In fact, Agricola seems to posses no aspiration towards actual Christian growth, at least in the normal sense. Agricola links aspiration to those condemned already, “whose life on earth aspired to be / One altar-smoke, so pure!” (47) but in the end “all their striving turned to sin” (50). Historically, Agricola’s indictment of the Catholic Church was the very same: that Catholics strive to use their own works as a “bargain” for their salvation, and that they measure their Christian growth by their God-honoring actions. Agricola attributes his growth not to Christian ethic or obedience, but rather to his “hideous sins”. If Agricola’s sins were blended together, his “nature will convert / the draught to blossoming gladness” (36). The only growth Agricola confesses to is growth not in Christian sanctification, but instead only an admittance that whatever his action, sin or virtue, “all go to swell his love for me” (27).
You may have guessed it, if you didn’t know already — Agricola is an antinomian. He struggled with the relationship between law and gospel all throughout his life, ultimately being shunned by Luther for promoting a doctrine of free living with no obligation to God’s moral law. While Browning certainly might have exaggerated Agricola’s views for literary effect, “Johannes Agricola in Meditation” is a fascinating look into the drastic effects of taking “justification by faith” into unbiblical territory. There is no personableness to Agricola’s prayer. Agricola is so enraptured by his unwavering status with God, he refuses to focus on anything else. God becomes one-dimensional.There is no mention in his prayer of Christ or the Holy Spirit, no mention of the church, the cross, of Christian community, or of any other central tenets of the Christian faith. Browning’s Agricola does not want a God to interact with, to plead with, ask and adore, rather he wants a god to look at and set his sinful mind at ease. Agricola wants a god who, no matter his own actions, is nice to gaze at. He wants to see Heaven, “to look right through it’s gorgeous roof” (2), but he does not want Heaven to look back. He wants to “have God’s warrant” (33) not to worry about his actions or his sins. But the comfort of this false god is false comfort. Browning’s Agricola looks continually inward, to the place where his god becomes an object and not a person. This object god exists in the same state as Agricola – actionless and stone-cold.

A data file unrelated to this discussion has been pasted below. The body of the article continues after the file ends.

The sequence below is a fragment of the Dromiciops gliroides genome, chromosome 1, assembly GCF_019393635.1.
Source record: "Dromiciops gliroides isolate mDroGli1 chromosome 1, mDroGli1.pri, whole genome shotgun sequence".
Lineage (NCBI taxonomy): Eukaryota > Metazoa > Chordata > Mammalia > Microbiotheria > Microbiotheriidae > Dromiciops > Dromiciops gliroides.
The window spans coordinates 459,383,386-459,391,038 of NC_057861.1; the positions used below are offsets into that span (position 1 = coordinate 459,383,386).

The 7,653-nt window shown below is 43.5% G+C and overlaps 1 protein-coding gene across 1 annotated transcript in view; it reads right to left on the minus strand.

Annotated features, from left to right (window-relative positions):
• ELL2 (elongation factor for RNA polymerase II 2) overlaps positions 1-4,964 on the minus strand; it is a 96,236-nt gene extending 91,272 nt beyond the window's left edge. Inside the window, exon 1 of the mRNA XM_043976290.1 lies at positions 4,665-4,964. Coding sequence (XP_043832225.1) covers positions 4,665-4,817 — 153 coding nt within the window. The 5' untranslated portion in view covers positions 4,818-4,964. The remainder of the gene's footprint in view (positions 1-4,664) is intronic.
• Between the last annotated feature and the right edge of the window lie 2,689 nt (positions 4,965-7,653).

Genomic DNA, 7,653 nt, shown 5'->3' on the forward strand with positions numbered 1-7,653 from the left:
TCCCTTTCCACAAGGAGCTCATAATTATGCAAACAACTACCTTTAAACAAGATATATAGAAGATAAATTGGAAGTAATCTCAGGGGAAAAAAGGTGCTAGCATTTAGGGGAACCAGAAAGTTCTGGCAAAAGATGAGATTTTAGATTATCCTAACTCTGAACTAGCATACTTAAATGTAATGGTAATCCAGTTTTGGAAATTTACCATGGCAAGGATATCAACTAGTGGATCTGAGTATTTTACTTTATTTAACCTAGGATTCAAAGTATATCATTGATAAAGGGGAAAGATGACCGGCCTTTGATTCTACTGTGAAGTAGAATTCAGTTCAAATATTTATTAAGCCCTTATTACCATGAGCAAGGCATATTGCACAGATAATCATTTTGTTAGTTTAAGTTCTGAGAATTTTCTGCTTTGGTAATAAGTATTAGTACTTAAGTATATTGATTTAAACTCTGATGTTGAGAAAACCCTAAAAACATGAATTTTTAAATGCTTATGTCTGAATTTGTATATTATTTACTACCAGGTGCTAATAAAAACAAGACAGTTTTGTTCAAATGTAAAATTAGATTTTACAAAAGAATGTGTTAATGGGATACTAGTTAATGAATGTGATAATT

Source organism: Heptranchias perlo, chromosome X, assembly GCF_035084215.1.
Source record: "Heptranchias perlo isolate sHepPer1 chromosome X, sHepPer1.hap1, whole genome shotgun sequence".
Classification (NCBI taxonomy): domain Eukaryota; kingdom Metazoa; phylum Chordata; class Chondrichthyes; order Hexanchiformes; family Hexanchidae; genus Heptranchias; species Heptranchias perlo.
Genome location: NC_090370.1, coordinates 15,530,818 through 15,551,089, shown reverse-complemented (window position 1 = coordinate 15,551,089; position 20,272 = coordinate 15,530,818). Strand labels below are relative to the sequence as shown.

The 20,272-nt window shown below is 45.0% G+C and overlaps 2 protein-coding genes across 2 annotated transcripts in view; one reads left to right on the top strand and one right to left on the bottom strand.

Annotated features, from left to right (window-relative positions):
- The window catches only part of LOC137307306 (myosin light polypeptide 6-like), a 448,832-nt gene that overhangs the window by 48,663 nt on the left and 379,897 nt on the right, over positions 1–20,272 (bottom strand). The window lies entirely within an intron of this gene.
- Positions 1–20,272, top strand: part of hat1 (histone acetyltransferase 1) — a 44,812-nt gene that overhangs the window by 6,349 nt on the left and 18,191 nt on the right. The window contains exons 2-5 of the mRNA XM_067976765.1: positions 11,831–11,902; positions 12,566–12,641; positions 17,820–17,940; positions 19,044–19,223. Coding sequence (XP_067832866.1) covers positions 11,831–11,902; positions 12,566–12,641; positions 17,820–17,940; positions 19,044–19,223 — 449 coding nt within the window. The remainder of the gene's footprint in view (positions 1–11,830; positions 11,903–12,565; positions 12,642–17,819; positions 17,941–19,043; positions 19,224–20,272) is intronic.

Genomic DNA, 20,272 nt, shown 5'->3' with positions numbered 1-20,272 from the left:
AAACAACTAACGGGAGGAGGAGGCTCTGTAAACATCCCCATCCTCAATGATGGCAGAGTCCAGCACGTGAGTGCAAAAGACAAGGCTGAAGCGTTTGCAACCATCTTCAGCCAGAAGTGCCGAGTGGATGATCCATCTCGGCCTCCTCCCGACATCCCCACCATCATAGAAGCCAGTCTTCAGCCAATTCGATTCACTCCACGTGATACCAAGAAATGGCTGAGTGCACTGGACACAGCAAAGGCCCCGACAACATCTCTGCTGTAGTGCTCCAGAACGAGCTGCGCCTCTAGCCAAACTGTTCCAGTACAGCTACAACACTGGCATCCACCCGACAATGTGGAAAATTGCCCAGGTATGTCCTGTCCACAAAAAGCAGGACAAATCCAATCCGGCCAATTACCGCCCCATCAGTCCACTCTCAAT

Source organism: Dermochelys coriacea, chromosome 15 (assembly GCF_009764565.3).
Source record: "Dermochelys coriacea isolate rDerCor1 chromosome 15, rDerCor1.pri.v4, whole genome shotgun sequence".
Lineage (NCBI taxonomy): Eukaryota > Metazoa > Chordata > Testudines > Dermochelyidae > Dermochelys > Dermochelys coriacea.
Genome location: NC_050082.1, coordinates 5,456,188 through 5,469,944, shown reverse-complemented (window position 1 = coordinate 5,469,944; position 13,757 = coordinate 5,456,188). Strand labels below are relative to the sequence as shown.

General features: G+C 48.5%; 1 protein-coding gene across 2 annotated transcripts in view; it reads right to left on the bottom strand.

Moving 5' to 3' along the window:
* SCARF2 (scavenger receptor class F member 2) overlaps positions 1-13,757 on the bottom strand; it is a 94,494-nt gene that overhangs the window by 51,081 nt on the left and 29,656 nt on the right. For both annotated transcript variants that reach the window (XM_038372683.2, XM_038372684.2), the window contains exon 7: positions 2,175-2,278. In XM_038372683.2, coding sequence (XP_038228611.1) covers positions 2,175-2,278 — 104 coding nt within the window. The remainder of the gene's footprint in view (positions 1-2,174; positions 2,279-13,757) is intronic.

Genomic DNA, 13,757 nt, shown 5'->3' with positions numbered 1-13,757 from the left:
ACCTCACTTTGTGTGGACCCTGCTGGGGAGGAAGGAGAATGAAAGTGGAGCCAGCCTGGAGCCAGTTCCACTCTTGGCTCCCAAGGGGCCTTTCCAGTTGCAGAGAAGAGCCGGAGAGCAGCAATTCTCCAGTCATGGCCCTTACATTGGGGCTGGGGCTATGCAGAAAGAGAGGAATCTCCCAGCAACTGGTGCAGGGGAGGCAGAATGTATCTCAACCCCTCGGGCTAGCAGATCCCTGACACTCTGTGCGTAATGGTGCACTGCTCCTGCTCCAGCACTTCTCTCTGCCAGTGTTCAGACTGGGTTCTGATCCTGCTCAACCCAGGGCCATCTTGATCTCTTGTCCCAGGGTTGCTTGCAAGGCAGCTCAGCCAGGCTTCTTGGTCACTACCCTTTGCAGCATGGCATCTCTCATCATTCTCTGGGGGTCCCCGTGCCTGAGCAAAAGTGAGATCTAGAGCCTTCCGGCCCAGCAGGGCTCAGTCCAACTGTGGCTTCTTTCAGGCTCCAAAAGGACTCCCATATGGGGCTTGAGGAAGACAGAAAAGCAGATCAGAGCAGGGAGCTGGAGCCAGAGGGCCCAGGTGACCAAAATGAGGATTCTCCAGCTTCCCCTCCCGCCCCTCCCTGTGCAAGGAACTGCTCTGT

The picture that Browning paints in “Johannes Agricola” screams a universal statement: our theology cannot exist in a vacuum. What we think about God always has an effect on how we interact with God. As you read the poem, think about what it would mean to pray in this way. If you read it twice, read it aloud, and try to spot the errors in Agricola’s self centered meditation. Do you sometimes, unintentionally, make the same mistakes as Agricola? Is your picture of God one who turns a blind eye towards sin, just because he is merciful and kind, or is he a God who suffered and died to justly pay the penalty of sin in full?